Here we find the kernel to the genius that emerged generations later in the minds of Rod Serling and his staff of writers. Serling lived through another war, more frightening than its predecessor because of the deployment of advanced technologies. He found his way to television through postwar radio work and to The Twilight Zone through years of less-than-creative scriptwriting. Network television had been producing science fiction shows from the very early 1950s onward, years before technology allowed people in the middle of the country to watch and the networks to charge vast fees to advertisers. At least one of the most inventive and humane shows, Science Fiction Theater, was syndicated, probably to be seen at odd times or as a fill-in. Meanwhile, as comic book production wound down and faced congressional hearings warning against the encouragement of juvenile delinquency, some of the most brilliant comics ever appeared, under the EC label (think Mad Comics and Mad magazine), as adventures in outer space, where racism could be criticized, or right on Earth after an atomic war. These social criticisms also mirrored the ongoing paperback revolution, with left-leaning science fiction writers and editors turning out warnings of repressive future civilizations where, for instance, breakfast cereal companies had taken over public schools or where corporations had invaded even the most private thoughts. xv


Toward the middle and later 1950s, science fiction enjoyed a network television boom. Prestigious hourlong anthologies, like Alcoa Presents, looked to robots becoming human or proposed that still unanswered questions about human nature might be resolved in outer space. This was the boom time for Rod Serling and his associates to sell The Twilight Zone to CBS. So much has been written about The Twilight Zone and its many episodes. But only specialized fans are likely to know anything about the writers. They were an odd crew, but as you will see, George Clayton Johnson was one of the oddest. Most of the others were sophisticates, from one coast or the other or both. They arrived into television thanks to connections. Some of the more rebellious ones had barely escaped the blacklist, nabbing suspected subversives, by writing under pseudonyms or by having the good luck of being too young or too cautious to have signed civil rights or civil liberties petitions during the 1940s. George, by contrast, seemed to come straight out of nowhere—as you will see. He brought with him remarkable writing talents, among the best in the history of television. He found a friend in our artist-writer, Henry Chamberlain. So, dear reader, dig in. PAU L B UHLE Retired senior lecturer at Brown University, author or editor of thirtyfive volumes on radicalism, popular culture, and nonfiction comic art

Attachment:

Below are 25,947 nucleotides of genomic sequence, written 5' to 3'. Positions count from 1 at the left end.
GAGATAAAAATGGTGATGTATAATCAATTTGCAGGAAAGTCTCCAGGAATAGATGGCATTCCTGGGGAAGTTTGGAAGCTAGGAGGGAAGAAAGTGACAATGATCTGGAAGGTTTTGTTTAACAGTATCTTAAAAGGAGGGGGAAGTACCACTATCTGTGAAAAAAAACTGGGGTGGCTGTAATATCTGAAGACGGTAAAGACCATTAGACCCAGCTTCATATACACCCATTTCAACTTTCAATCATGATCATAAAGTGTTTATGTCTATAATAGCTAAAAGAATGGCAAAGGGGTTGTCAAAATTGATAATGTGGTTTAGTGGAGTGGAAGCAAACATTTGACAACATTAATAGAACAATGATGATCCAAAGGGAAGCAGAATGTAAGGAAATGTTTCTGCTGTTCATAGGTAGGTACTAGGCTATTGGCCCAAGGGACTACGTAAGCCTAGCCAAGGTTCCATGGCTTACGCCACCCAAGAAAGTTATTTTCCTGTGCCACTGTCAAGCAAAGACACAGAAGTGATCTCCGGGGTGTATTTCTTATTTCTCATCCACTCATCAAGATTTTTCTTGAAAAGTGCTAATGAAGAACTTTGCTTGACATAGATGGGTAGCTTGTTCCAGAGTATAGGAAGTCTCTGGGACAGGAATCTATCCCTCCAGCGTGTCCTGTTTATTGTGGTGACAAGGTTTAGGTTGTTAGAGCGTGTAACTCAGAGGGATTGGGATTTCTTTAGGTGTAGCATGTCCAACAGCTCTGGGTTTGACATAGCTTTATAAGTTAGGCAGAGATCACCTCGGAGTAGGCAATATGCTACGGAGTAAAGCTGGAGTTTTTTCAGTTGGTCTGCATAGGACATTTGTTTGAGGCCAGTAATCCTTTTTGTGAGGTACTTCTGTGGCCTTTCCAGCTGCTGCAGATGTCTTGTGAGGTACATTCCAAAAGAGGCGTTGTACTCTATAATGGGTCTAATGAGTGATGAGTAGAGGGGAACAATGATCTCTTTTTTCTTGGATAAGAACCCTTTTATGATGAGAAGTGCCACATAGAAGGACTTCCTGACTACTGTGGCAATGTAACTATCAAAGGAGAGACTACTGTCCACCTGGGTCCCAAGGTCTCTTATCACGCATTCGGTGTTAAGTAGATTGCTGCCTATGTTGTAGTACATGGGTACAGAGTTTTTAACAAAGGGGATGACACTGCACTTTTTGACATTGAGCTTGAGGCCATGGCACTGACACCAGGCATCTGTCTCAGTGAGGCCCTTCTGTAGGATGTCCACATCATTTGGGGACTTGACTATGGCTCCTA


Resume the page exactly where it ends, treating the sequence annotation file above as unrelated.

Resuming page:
AUTHOR’S NOTE George Clayton Johnson never lost his sense of wonder. He was born into poverty, with no advantages, but he worked with some of the great writers of his time. He was part of what I like to call “The Rat Pack of Science Fiction,” a group of writers mostly around Hollywood who included Rod Serling, Ray Bradbury, Charles Beaumont, William F. Nolan, and Richard Matheson. I got to know George. I got to know about his amazing life and the great writers whom he called his friends. What I learned from George will stay with me forever. The goal of this graphic novel is to share with you this sense of wonder.



A uthor ’ s N ote




uring my youth in the 1960s, The Twilight Zone and Star Trek had a lot of screen time on our Zenith television. The words of Rod Serling, “. . . whose boundaries are that of the imagination,” were mimicked frequently, and the hypnotic spiral animation was imitated and memorable. While the intro of Star Trek played, my brothers and I, on our hands and knees, would point on the TV screen and guess which star becomes the USS Enterprise as it mysteriously appears in the galaxy from a distance and shoots toward the camera. In our household, we all knew that those two series were heavy on good storytelling; they were the meat and potatoes of our TV watching, which went beyond another dimension and challenged our imagination. Rod Serling and Gene Roddenberry are commonly known as masterminds behind those series, but they had help from a group of writers, a group of talented artists who fought and sweat over stories that gave meaning, stories with unforgettable moments, and stories with social commentary that built gravitas. George Clayton Johnson was one of those writers; he was 195